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How to Create a Syllabus in Dreamweaver

written by: Joy Campbell•edited by: Christian Cawley•updated: 4/9/2011

Learn the importance of white space while creating a syllabus in Dreamweaver. What you put in your syllabus is just as important as what you leave out of your syllabus. Learn to maximize white space for users to quickly identify what is important.

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    Syllabus Design and Usability

    When you come across a usable site, it seems obvious and the usability techniques that went into building it are often overlooked by the viewer. Usability is the ability for users to find what they looking for easily. Usability is part of the characteristics of a good e-learning site – such as readability, presentation and writing for the web. When creating a syllabus in Dreamweaver, it is important to apply proven usability techniques.

    Never underestimate the importance of white space for readability and presentation. White space breaks up the contents into readable chunks. Smaller paragraphs make information more digestible and easier to scan.

    When writing for the web, dense text is one of the major reasons a user leaves a site. You should typically use half the amount of words as you would with printed material.

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    Formatting Text and Content

    Web text should always be kept short and easy to read. When creating a syllabus in Dreamweaver, keep each paragraph to one topic sentence and one main idea. Students should be able to read the topic sentence and then decide if they need to read the rest of the paragraph.

    Your syllabus should be able to display on a variety of browsers and computers. It is important to consider older browsers for approximately five to six years after any updates.

    Create the content for your syllabus before you start creating a syllabus in Dreamweaver. Information to include should be based on your school’s guidelines and course information such as prerequisites, course description, course requirements, material, and the course objectives. Other information to include should be registration information and how to login into the school’s online learning system.

    The visual design should include the correct typography and colors. Text should not be too small and should not blend in with the back ground. The goal of your syllabus is to communicate information; therefore your font should be legible along with representing the professionalism of your site. When choosing a font size it is best to use the percentage option in Dreamweaver. This option allows the font to adjust to the size set by the user’s monitor. Do not use all capitals, this is hard to read and comes off as shouting. Do not use serif font for the web, use a transitional serif fonts such as Georgia, Veranda or Tahoma that lacks extra curves and is easier to read on a monitor.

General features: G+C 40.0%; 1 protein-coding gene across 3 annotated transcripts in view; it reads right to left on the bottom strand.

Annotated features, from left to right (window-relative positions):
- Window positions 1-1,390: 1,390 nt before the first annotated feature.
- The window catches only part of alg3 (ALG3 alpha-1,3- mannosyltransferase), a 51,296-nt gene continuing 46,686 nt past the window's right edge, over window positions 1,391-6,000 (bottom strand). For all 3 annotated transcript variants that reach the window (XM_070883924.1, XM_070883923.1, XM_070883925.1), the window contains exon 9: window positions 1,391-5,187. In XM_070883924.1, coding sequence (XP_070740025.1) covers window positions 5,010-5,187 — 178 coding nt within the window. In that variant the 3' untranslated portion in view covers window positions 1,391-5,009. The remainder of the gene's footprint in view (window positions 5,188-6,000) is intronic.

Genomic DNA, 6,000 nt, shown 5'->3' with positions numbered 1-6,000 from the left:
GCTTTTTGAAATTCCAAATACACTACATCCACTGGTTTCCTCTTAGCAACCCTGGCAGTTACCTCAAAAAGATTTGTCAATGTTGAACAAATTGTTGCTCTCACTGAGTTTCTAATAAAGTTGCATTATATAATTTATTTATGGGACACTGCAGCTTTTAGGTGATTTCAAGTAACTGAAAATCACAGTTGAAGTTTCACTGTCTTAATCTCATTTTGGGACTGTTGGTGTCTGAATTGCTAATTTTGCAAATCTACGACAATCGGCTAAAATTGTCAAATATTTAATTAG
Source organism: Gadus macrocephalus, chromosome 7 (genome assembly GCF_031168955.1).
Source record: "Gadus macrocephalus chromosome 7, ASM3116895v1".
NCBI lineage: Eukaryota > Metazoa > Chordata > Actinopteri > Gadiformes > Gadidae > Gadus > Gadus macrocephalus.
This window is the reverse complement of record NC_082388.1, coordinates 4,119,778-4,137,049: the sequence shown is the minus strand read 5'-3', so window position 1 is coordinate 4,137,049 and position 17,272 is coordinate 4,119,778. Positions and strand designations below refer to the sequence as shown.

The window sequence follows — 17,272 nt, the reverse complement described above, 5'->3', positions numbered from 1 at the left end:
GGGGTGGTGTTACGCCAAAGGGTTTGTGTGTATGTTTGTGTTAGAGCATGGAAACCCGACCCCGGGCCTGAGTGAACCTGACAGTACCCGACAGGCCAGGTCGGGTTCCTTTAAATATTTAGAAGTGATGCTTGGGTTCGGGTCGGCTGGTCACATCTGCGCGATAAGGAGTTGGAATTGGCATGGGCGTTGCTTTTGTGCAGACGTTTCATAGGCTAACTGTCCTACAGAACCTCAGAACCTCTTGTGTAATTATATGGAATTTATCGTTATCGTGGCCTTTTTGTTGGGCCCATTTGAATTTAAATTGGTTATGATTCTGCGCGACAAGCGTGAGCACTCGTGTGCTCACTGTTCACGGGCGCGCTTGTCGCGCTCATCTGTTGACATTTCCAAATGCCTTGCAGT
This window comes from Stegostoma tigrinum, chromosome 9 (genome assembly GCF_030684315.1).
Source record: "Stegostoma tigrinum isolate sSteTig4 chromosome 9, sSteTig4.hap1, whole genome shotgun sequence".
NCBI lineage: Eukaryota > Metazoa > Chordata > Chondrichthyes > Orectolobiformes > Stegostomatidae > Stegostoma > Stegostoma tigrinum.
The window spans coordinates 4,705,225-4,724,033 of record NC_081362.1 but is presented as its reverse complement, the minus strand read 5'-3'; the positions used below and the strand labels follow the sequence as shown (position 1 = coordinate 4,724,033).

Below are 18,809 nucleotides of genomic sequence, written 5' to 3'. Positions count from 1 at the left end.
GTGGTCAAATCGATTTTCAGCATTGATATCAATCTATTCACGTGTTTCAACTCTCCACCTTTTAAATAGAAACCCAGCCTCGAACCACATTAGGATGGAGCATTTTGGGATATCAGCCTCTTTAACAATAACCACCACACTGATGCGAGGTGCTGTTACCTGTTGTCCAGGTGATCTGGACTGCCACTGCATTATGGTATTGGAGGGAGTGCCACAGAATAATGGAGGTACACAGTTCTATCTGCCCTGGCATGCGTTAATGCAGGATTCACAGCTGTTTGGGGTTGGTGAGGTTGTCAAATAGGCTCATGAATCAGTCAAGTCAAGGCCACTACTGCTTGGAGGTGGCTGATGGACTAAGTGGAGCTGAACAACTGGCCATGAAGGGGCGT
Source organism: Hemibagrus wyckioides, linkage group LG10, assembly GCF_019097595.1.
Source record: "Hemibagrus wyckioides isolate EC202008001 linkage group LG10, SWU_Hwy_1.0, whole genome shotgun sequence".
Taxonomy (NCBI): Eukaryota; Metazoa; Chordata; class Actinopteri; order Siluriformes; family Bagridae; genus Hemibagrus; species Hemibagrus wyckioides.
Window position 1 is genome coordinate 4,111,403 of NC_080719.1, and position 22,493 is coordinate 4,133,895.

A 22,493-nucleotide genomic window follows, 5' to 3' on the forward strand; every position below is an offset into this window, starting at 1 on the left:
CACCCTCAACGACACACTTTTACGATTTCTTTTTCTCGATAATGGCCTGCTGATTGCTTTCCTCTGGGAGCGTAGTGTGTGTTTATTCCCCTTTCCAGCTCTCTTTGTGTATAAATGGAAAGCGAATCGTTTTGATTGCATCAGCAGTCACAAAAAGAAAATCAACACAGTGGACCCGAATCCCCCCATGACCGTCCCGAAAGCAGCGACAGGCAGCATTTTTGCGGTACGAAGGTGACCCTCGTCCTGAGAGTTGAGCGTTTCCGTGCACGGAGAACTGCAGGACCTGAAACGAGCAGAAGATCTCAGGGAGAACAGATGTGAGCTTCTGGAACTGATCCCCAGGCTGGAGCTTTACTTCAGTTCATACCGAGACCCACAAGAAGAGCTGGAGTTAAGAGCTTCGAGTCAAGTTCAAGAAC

On the next page, you will learn how to create a new site in Dreamweaver and how to add and adjust a CSS file.

  • slide 3 of 15
    Creating a syllabus in Dreamweaver Part Two, includes code and visual aides. See part one for important usability techniques such as font, white space and presentation. But, easy sites do not just happen. The designer has taken the time to apply time tested usability techniques.
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    Create New Site

    Create a new site in Dreamweaver for your syllabus by clicking Sites > New Site.

    Click on the advanced tab in the dialog box and select local info category located on the left. For the site name type in “syllabus" then click the folder icon located next to the local root folder field and navigate to your syllabus folder, and click ok.

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    CSS

    Now create an HTML and CSS page.

    1. Click on File > New > HTML then click on the CSS layout labeled "One Column Fixed Center, Header and Footer".
    2. Next to Layout CSS click > Create New File for the Layout CSS setting. Navigate to your file folder when the New Document box pop ups. Name it “Style" and then click ok to save.
    3. Click >File > Save As > and navigate to your file folder to save your HTML file as “syllabus."

    For a quick start, you may also download sample HTML and CSS files by clicking here.

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    Clean Up the CSS

    Clean up your CSS file by clicking on file > open> and navigate to where you saved the “style" file. Click ok to open.

    Change the background color under body from #666666; to #5f3b42; or a color of your choice. Repeat for the background color of the .oneColFixCtrHdr #header.

    Change the border color under .oneColFixCtrHdr #container to white #ffffff. Copy the text-align: left; and paste it under .oneColFixCtrHdr #header. Change the text-align: from left to center;. Change the header font color to white by adding color: #ffffff; .

    Your CSS file should look like this (click image for a larger view):